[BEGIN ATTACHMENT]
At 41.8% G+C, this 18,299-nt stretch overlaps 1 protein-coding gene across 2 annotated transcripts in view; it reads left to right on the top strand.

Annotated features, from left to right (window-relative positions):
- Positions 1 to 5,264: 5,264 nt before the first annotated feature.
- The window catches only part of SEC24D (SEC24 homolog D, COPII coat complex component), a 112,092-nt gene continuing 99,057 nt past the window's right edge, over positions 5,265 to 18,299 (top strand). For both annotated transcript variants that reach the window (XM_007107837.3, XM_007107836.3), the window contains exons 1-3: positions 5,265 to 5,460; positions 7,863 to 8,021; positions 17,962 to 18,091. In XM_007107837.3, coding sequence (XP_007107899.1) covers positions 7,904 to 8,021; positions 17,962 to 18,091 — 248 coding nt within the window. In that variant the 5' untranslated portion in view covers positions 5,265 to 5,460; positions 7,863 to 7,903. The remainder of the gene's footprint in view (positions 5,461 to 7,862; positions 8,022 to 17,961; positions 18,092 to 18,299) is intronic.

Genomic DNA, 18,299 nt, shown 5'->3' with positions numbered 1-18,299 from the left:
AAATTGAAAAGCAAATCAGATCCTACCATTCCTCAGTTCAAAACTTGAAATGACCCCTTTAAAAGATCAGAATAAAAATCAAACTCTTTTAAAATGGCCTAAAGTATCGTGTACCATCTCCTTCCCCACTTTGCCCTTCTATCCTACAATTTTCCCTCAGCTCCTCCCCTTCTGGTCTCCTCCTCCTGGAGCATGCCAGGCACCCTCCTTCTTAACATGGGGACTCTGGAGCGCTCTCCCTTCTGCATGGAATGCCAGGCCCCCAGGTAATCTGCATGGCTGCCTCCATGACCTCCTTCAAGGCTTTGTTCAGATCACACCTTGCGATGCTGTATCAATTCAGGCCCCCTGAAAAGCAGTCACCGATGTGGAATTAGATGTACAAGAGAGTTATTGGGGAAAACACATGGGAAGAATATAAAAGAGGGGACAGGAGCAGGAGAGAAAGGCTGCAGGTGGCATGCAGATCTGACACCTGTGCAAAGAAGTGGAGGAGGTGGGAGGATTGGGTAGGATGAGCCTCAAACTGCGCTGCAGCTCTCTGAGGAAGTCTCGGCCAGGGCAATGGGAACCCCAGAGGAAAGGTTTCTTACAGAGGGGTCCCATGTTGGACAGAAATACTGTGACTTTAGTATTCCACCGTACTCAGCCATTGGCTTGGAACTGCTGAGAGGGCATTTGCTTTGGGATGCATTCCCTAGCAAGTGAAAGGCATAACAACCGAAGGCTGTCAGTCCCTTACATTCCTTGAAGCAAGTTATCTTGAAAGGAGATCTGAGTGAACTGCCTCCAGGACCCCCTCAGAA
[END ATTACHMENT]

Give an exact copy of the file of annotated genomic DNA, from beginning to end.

At 41.8% G+C, this 18,299-nt stretch overlaps 1 protein-coding gene across 2 annotated transcripts in view; it reads left to right on the top strand.

Annotated features, from left to right (window-relative positions):
- Positions 1 to 5,264: 5,264 nt before the first annotated feature.
- The window catches only part of SEC24D (SEC24 homolog D, COPII coat complex component), a 112,092-nt gene continuing 99,057 nt past the window's right edge, over positions 5,265 to 18,299 (top strand). For both annotated transcript variants that reach the window (XM_007107837.3, XM_007107836.3), the window contains exons 1-3: positions 5,265 to 5,460; positions 7,863 to 8,021; positions 17,962 to 18,091. In XM_007107837.3, coding sequence (XP_007107899.1) covers positions 7,904 to 8,021; positions 17,962 to 18,091 — 248 coding nt within the window. In that variant the 5' untranslated portion in view covers positions 5,265 to 5,460; positions 7,863 to 7,903. The remainder of the gene's footprint in view (positions 5,461 to 7,862; positions 8,022 to 17,961; positions 18,092 to 18,299) is intronic.

Genomic DNA, 18,299 nt, shown 5'->3' with positions numbered 1-18,299 from the left:
AAATTGAAAAGCAAATCAGATCCTACCATTCCTCAGTTCAAAACTTGAAATGACCCCTTTAAAAGATCAGAATAAAAATCAAACTCTTTTAAAATGGCCTAAAGTATCGTGTACCATCTCCTTCCCCACTTTGCCCTTCTATCCTACAATTTTCCCTCAGCTCCTCCCCTTCTGGTCTCCTCCTCCTGGAGCATGCCAGGCACCCTCCTTCTTAACATGGGGACTCTGGAGCGCTCTCCCTTCTGCATGGAATGCCAGGCCCCCAGGTAATCTGCATGGCTGCCTCCATGACCTCCTTCAAGGCTTTGTTCAGATCACACCTTGCGATGCTGTATCAATTCAGGCCCCCTGAAAAGCAGTCACCGATGTGGAATTAGATGTACAAGAGAGTTATTGGGGAAAACACATGGGAAGAATATAAAAGAGGGGACAGGAGCAGGAGAGAAAGGCTGCAGGTGGCATGCAGATCTGACACCTGTGCAAAGAAGTGGAGGAGGTGGGAGGATTGGGTAGGATGAGCCTCAAACTGCGCTGCAGCTCTCTGAGGAAGTCTCGGCCAGGGCAATGGGAACCCCAGAGGAAAGGTTTCTTACAGAGGGGTCCCATGTTGGACAGAAATACTGTGACTTTAGTATTCCACCGTACTCAGCCATTGGCTTGGAACTGCTGAGAGGGCATTTGCTTTGGGATGCATTCCCTAGCAAGTGAAAGGCATAACAACCGAAGGCTGTCAGTCCCTTACATTCCTTGAAGCAAGTTATCTTGAAAGGAGATCTGAGTGAACTGCCTCCAGGACCCCCTCAGAA